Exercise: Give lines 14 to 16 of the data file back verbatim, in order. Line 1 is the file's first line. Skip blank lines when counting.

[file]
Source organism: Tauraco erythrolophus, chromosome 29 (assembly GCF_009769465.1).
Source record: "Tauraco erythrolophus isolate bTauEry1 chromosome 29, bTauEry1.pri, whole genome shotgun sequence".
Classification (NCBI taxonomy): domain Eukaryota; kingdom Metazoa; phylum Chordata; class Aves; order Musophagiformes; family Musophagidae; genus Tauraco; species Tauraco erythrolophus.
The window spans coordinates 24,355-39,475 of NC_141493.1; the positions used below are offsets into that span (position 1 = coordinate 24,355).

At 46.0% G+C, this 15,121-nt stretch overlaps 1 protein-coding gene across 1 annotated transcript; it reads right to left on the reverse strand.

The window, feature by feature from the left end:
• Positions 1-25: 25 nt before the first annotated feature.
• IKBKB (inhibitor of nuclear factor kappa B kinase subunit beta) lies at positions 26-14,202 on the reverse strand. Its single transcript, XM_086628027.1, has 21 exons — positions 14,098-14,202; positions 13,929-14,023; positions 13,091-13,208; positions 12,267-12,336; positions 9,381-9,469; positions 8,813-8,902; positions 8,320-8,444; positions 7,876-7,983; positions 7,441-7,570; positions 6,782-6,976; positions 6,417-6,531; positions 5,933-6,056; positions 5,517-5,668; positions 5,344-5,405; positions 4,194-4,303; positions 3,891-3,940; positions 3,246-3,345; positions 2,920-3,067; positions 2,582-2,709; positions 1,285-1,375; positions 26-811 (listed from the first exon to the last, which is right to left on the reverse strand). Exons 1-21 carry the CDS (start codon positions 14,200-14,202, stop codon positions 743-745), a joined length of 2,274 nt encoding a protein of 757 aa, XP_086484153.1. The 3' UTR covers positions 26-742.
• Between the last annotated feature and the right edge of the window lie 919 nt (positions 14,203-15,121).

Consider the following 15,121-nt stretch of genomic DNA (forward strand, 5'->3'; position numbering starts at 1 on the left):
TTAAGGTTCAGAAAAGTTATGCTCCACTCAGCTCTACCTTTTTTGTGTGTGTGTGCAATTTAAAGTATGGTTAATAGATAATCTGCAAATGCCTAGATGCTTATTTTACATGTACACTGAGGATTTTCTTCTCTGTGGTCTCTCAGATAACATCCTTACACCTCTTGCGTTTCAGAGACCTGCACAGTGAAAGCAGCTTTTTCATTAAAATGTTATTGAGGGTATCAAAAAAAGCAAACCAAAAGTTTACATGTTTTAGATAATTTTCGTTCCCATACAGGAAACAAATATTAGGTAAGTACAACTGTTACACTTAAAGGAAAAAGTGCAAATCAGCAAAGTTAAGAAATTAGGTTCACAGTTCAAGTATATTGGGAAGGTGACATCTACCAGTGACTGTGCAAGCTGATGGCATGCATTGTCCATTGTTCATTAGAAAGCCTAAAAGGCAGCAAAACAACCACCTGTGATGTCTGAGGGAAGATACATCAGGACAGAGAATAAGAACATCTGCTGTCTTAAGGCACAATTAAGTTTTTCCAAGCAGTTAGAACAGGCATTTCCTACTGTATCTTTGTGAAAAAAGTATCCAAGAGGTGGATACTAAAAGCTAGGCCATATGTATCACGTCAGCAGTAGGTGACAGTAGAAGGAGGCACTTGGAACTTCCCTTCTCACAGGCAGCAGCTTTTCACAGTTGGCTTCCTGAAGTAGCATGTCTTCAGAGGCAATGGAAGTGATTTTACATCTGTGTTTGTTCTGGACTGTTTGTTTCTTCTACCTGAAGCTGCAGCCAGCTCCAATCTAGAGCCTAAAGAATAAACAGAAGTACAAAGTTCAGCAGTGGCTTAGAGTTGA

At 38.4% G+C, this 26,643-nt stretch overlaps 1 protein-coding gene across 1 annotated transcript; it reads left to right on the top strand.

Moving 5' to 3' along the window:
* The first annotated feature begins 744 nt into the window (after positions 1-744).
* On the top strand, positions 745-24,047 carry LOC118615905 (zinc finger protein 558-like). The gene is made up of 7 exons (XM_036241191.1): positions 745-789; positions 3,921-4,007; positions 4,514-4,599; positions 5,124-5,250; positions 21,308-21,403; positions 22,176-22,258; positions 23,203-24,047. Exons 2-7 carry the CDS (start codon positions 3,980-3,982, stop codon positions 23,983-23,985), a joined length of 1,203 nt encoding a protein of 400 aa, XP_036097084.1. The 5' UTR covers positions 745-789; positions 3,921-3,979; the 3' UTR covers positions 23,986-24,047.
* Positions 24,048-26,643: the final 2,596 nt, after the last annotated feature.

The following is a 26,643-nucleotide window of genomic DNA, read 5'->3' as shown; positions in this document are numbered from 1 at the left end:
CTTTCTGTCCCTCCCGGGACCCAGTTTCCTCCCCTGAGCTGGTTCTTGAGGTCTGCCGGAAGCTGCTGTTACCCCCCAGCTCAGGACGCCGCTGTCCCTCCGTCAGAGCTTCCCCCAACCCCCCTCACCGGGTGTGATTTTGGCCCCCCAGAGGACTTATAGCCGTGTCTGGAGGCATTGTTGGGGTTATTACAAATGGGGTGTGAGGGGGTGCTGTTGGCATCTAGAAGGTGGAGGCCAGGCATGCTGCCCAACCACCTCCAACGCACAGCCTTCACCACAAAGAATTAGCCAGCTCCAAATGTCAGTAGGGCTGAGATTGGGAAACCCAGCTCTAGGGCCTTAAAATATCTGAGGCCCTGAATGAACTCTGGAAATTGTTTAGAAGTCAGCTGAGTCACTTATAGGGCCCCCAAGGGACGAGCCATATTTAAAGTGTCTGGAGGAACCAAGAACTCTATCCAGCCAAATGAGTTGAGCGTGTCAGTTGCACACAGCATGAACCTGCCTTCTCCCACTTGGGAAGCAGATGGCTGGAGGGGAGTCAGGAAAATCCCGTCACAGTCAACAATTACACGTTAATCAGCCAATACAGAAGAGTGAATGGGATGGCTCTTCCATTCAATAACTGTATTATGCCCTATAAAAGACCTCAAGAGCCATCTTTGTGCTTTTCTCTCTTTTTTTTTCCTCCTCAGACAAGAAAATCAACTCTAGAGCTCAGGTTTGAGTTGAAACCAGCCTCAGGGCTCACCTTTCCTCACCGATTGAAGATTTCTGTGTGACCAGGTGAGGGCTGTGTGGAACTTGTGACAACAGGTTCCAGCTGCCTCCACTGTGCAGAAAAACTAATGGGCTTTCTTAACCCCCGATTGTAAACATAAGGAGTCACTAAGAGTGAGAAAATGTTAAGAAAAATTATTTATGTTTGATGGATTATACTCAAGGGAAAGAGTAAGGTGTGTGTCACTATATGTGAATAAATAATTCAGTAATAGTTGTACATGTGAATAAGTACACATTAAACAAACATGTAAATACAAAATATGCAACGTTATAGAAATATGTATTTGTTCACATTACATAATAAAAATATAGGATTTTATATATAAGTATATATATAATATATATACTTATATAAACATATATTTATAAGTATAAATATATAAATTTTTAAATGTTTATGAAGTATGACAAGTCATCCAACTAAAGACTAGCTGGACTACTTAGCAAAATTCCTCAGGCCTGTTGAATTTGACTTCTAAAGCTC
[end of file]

* The first annotated feature begins 744 nt into the window (after positions 1-744).
* On the top strand, positions 745-24,047 carry LOC118615905 (zinc finger protein 558-like). The gene is made up of 7 exons (XM_036241191.1): positions 745-789; positions 3,921-4,007; positions 4,514-4,599; positions 5,124-5,250; positions 21,308-21,403; positions 22,176-22,258; positions 23,203-24,047. Exons 2-7 carry the CDS (start codon positions 3,980-3,982, stop codon positions 23,983-23,985), a joined length of 1,203 nt encoding a protein of 400 aa, XP_036097084.1. The 5' UTR covers positions 745-789; positions 3,921-3,979; the 3' UTR covers positions 23,986-24,047.
* Positions 24,048-26,643: the final 2,596 nt, after the last annotated feature.